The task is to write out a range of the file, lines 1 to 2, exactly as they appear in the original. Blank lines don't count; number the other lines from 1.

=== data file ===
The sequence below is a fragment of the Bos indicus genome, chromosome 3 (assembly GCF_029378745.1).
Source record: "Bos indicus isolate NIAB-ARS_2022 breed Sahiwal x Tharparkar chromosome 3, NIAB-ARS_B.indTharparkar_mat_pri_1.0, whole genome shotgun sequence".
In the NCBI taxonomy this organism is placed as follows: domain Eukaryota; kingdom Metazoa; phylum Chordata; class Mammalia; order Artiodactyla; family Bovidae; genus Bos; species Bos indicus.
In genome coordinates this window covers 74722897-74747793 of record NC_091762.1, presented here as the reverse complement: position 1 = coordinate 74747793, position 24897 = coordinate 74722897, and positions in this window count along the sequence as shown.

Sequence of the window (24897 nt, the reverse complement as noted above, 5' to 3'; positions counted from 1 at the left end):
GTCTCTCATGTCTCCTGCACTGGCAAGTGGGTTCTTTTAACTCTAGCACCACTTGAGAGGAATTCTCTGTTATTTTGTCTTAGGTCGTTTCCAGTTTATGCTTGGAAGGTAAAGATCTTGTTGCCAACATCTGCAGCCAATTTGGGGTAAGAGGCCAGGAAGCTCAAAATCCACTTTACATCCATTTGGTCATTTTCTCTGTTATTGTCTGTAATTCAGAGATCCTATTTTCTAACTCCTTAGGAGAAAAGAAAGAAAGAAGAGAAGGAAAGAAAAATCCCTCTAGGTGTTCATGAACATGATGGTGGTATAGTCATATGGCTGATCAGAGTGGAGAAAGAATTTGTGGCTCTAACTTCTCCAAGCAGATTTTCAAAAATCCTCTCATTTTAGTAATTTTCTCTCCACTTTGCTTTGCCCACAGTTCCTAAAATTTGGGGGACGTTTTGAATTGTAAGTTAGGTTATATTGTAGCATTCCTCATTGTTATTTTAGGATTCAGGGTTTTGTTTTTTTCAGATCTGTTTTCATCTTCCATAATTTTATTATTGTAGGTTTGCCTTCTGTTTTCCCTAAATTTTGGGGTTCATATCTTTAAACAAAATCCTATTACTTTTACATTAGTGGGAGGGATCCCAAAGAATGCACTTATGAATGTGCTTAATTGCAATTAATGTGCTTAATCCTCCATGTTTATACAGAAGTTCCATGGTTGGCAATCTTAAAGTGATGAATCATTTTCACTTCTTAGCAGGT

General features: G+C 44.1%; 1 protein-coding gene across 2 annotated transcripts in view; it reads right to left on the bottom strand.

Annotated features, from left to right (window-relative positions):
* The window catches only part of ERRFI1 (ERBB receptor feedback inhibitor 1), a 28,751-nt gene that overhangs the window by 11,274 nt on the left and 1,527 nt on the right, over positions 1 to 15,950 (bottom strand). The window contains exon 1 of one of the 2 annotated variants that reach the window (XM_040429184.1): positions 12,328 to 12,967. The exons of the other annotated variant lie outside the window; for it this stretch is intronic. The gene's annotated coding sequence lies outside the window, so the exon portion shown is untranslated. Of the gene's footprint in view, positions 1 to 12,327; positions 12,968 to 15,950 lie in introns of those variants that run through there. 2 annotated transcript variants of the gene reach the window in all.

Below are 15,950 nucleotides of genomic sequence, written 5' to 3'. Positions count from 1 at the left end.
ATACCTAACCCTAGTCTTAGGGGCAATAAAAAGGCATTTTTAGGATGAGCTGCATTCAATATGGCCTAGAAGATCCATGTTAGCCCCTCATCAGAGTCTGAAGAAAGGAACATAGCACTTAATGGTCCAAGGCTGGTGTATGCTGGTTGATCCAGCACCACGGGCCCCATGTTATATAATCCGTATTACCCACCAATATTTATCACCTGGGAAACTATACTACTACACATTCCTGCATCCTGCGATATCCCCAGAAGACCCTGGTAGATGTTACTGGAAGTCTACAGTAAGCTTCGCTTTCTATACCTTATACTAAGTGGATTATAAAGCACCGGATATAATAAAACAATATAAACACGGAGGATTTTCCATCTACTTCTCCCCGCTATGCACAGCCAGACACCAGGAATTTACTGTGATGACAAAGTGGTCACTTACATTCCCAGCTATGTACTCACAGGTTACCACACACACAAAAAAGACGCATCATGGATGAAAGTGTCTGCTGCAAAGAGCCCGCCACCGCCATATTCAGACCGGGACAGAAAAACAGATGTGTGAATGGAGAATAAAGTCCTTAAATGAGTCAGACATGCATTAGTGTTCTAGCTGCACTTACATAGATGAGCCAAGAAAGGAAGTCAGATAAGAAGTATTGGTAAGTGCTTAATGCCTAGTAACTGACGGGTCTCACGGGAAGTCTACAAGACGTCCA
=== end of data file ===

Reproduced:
The sequence below is a fragment of the Bos indicus genome, chromosome 3 (assembly GCF_029378745.1).
Source record: "Bos indicus isolate NIAB-ARS_2022 breed Sahiwal x Tharparkar chromosome 3, NIAB-ARS_B.indTharparkar_mat_pri_1.0, whole genome shotgun sequence".